Today, Kampala is very colourful. Lately it’s only this colourful on events like these. It’s two days before Uganda ‘celebrates’ it’s 49 years after independence but those years seem to mean nothing much this friday as Uganda plays Kenya tomorrow October 8. This game means so much for Ugandans. It has been 33 years we have have waited to make a come back to the African Nations Cup.
The world and many in Uganda may be used to seeing the name of late President Iddi Amin next to words like monster, killer or beast but for many Ugandans he was a great man. His reasonable actions in other fields might be overshadowed by his rogue side but Ugandans know it was a year before he was ousted that Uganda last competed in the continental tornament where it only lost to Ghana on the final. And his leadership and backing of sports had something to do with that historic appearance.
The past year has been tough for us, the economic crisis and our government that loves to spend have not helped. We bought ourselves fighter jets at millions of dollars, our currency can’t stop weakening against others and our inflation stands at 28.3 % this month. We have had strikes by different professions, teachers, taxi drivers e.t.c. Many are struggling to put a meal on the table and keep their children in school or even enjoy a beer (our president advised us to drink milk instead.)
The Uganda Cranes, our national team seems to be the only thing holding us together, the little light that we are seeking in our darkness. Uganda has has 10 points and Kenya is at 7. Uganda must get win to avoid any calculations based on the other group game between Angola (9 point) and Guinea Bissau.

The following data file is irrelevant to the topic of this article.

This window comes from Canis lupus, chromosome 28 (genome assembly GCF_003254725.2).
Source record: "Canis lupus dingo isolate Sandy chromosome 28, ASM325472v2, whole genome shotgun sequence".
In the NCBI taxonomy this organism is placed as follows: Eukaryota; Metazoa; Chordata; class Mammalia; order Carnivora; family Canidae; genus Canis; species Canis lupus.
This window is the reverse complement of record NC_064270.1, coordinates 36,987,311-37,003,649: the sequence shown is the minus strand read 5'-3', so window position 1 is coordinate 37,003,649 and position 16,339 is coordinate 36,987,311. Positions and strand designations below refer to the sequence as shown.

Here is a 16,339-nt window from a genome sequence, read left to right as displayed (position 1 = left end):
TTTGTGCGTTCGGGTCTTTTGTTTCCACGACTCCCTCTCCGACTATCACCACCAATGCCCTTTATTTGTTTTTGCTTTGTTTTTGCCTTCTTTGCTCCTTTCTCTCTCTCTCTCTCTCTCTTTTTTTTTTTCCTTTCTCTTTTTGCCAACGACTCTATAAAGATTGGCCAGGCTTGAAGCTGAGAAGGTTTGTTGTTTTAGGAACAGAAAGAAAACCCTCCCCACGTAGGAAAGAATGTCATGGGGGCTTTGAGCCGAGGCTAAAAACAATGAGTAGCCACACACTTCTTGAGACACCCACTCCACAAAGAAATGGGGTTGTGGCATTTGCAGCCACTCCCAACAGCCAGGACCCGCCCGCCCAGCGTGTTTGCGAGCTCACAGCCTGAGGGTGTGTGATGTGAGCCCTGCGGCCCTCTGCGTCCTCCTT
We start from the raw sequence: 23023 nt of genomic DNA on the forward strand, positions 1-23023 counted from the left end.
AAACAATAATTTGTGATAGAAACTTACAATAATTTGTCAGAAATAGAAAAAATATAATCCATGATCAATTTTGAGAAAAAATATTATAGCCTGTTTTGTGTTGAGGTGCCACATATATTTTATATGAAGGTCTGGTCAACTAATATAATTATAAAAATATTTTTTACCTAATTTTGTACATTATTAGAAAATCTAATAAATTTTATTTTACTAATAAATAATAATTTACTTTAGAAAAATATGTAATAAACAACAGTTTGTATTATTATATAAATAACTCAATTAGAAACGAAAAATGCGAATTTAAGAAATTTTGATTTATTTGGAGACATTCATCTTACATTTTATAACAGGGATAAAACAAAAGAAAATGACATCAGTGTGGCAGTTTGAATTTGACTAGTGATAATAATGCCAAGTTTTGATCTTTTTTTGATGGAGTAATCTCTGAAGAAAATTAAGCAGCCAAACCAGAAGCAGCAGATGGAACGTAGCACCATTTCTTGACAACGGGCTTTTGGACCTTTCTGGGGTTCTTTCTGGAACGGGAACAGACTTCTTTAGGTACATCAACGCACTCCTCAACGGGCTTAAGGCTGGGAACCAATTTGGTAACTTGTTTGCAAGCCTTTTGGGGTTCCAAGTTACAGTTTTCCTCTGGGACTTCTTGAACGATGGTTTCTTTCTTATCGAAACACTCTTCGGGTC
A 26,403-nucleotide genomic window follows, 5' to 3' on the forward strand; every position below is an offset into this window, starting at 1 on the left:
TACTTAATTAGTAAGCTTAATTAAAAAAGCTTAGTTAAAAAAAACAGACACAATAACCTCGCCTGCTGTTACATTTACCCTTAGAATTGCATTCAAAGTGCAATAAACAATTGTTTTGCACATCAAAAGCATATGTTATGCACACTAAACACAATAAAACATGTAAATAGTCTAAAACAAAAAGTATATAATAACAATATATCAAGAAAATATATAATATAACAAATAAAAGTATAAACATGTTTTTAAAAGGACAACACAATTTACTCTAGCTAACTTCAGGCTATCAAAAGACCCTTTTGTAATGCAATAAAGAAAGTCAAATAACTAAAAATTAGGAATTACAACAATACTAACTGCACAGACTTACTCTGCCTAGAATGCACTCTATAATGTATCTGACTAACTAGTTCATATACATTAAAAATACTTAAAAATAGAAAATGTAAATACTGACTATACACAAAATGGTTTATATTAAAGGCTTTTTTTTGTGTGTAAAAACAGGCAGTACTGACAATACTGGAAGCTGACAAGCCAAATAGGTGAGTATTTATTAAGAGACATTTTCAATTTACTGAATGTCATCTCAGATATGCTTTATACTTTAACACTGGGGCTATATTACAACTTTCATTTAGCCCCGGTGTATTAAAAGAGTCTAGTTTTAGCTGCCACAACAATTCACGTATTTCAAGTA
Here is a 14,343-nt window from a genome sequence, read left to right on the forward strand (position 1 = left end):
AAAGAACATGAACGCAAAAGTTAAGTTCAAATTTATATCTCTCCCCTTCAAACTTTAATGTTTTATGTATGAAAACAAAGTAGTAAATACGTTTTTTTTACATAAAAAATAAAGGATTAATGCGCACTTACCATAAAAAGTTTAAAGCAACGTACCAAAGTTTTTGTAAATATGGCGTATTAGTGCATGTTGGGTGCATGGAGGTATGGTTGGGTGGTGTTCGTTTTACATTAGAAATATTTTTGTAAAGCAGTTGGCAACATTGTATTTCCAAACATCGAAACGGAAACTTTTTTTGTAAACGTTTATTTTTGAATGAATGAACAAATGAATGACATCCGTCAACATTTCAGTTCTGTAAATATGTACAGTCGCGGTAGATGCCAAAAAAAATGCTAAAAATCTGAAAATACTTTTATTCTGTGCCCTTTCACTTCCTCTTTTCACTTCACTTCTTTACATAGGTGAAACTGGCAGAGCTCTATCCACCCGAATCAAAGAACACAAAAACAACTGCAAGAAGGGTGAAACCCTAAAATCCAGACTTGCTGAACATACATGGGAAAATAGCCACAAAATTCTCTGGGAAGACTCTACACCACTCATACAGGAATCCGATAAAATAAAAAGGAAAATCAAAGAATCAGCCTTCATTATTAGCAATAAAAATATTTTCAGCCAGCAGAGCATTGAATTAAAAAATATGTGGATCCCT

Uganda last lost to Kenya at home in 1991 so the Kenyans have their own 10 year jinx they will be looking to break. But the 33 year jinx means much more. Football has remained the only place for Ugandans to show their patriotism and love for their country. According to tweets i have read many would wish not even see the face of their politicians at this game. The ordinary people feel the staduim is the only place they can unite and defeat someone. It’s the hopelessness that has engulfed us in the midst of failing systems whether education or health care, unwanted public expenditure and unending promotions of the corrupt and the wicked of the regime.
In one of the qualifying games, the now Prime Minister Amama Mbabazi, whose name is painted all over different corruption scandals was the chief guest. He dared to flash his party sign and his aides had to shield him from flying water bottles from the Cranes fans. A few days ago he visited the Cranes camp and so did the first son Col. Muhoozi Kainerugaba. Both donates some thousands of dollars. First the money is largely seen as our own tax payers money and then if this government genuinely invested in sports (am dreaming ) they wouldn’t need to come out at last minute to pledge. Truth is national sport survives because of few good hearts and the very supportive fans.
Football and the Cranes games in particular are almost the only remaining things that Ugandans can put their hearts to and spend their money on. It’s the day you see Uganda flags in numbers you wont find at any event not even the 49th Independence anniversary. Ugandan leaders have largely been so meaningless to ordinary people that seeing corrupt leaders – much as they have a right to be there- come to claim they are behind the country’s pride makes many mad.
The Nelson Mandela National Stadium is simply the only place we come to forget -for just day- about you looters of our country! Ugandans come to forget what is happening to Uganda. And it’s the only place you see genuine nationalism therefore breaking the 33 year jinx is about history, pride and Namboole is the place to be ourselves!